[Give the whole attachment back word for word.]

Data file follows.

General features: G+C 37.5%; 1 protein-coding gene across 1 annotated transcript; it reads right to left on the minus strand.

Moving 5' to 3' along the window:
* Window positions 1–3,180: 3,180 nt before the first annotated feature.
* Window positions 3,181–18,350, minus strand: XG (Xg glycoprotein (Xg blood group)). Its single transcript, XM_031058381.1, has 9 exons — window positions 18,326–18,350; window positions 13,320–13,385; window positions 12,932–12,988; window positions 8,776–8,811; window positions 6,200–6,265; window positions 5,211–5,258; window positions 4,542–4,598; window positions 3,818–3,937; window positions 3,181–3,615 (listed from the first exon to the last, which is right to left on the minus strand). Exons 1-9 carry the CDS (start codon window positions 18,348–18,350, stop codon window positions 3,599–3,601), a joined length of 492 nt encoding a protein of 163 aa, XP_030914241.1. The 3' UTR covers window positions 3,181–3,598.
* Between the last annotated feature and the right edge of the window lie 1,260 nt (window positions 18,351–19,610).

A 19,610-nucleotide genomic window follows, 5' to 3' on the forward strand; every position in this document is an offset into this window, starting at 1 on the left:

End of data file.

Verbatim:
General features: G+C 37.5%; 1 protein-coding gene across 1 annotated transcript; it reads right to left on the minus strand.

Moving 5' to 3' along the window:
* Window positions 1–3,180: 3,180 nt before the first annotated feature.
* Window positions 3,181–18,350, minus strand: XG (Xg glycoprotein (Xg blood group)). Its single transcript, XM_031058381.1, has 9 exons — window positions 18,326–18,350; window positions 13,320–13,385; window positions 12,932–12,988; window positions 8,776–8,811; window positions 6,200–6,265; window positions 5,211–5,258; window positions 4,542–4,598; window positions 3,818–3,937; window positions 3,181–3,615 (listed from the first exon to the last, which is right to left on the minus strand). Exons 1-9 carry the CDS (start codon window positions 18,348–18,350, stop codon window positions 3,599–3,601), a joined length of 492 nt encoding a protein of 163 aa, XP_030914241.1. The 3' UTR covers window positions 3,181–3,598.
* Between the last annotated feature and the right edge of the window lie 1,260 nt (window positions 18,351–19,610).

A 19,610-nucleotide genomic window follows, 5' to 3' on the forward strand; every position in this document is an offset into this window, starting at 1 on the left: